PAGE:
Filmmaker Travelogue: Director of On the Ice Visits Bogotá (Part 1)
"The indigenous people of Colombia are still locked in a life and death struggle for their land and basic human rights, and they’ve embraced film and video as an essential tool in that fight." -Andrew MacLean
Just finished two days of screenings in Bogotá. Despite some technical difficulties with the projections, they were really successful. We met with a group of indigenous filmmakers yesterday. They only got to see half the film before we talked, but the discussion was still very valuable.
The indigenous people of Colombia are still locked in a life and death struggle for their land and basic human rights, and they’ve embraced film and video as an essential tool in that fight. Most of them are focused on documentary, but a few were talking about narrative/fiction-based projects.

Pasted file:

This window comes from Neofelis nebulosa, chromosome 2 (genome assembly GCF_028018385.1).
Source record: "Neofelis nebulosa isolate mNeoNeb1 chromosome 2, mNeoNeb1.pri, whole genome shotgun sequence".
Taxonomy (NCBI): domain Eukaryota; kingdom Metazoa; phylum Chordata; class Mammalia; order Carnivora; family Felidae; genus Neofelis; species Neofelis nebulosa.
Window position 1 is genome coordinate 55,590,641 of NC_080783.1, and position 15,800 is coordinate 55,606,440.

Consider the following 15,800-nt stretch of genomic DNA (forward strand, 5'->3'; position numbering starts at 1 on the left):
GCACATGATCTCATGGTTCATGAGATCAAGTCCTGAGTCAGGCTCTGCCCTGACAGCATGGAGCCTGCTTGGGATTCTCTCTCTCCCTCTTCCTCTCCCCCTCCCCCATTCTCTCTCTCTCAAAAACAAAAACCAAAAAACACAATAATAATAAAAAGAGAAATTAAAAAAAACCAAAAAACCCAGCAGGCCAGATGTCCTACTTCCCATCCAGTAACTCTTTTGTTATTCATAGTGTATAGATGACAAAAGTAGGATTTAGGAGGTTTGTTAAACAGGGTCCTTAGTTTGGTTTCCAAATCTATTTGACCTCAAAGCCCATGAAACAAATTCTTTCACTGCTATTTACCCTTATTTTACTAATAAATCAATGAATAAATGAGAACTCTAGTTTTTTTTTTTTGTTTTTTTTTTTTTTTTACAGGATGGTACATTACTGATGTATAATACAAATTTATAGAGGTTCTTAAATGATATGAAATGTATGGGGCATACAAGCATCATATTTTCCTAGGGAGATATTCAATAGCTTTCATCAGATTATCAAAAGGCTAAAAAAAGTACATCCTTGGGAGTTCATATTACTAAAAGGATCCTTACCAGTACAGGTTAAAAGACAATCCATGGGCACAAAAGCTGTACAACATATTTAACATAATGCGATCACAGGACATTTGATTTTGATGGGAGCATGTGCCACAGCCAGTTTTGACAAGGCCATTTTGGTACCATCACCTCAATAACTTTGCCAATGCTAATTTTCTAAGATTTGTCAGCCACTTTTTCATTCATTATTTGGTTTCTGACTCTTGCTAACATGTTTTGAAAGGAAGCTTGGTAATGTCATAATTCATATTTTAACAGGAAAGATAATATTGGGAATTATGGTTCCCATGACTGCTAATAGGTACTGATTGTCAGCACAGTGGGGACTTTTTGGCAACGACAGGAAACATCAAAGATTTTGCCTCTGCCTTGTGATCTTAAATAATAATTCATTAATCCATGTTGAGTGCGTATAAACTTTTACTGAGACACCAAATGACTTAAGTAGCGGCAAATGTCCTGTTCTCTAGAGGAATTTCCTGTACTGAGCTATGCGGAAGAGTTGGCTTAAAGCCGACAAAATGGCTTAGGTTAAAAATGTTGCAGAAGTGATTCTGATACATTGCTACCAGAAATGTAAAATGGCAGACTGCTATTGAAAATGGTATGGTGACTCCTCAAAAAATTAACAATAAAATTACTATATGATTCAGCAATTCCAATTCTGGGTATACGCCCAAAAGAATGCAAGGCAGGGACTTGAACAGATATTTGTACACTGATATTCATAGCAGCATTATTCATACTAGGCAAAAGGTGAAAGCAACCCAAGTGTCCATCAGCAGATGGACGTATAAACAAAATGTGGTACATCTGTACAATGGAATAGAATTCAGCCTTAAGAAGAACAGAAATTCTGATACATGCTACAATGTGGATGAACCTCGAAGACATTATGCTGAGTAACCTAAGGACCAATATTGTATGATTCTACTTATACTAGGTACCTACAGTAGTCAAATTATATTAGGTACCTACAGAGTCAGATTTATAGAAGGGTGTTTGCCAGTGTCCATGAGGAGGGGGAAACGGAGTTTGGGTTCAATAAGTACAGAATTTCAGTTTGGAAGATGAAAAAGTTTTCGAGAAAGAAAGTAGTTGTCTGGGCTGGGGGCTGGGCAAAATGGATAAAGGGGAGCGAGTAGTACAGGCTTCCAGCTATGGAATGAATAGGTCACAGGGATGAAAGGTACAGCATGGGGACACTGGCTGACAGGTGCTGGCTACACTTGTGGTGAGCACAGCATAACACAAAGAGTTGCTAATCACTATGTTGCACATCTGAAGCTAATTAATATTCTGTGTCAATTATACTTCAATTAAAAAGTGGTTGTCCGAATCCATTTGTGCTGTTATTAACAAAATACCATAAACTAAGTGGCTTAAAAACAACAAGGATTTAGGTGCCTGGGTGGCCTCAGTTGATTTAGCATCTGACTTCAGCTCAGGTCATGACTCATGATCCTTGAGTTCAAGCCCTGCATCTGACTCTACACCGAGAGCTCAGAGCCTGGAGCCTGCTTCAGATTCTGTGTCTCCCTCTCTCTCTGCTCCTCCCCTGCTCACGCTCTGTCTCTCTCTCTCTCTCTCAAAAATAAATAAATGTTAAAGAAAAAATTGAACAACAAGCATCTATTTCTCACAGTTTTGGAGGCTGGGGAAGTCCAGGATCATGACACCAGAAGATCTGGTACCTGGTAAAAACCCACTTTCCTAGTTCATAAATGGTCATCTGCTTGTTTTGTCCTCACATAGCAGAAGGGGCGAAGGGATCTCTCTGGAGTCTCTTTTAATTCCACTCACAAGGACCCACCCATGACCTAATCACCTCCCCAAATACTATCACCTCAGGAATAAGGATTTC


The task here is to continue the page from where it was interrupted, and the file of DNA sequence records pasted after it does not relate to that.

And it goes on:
We screened at a cinematheque in downtown Bogotá last night. In a perfect example of how small the filmmaking world is, Andres Martinez, the composer for Sikumi (the short that On the Ice is based on) was there. He’s Colombian and moved back to Bogotá from New York several years ago. He’s a great guy and an extremely talented musician and composer. I was very happy to reconnect with him.
And then today we drove out to Ciudad Bolivar, one of Bogotá’s poorer districts for a screening at a local community center. The audience there was full of teenagers. Andres was with us, and we screened Sikumi for them as well as On the Ice. The discussion afterwards was one of the best we’ve had. They seemed to connect strongly with the film, and asked very astute questions. It was a very positive atmosphere. Nobody really seemed to want to leave after the screening was over. We hung around and took photos and talked for a while with the kids and with the local organizers. But the embassy told us we had to leave before it got dark, because the area can be dangerous at night.
I hope the rest of the trip goes as well.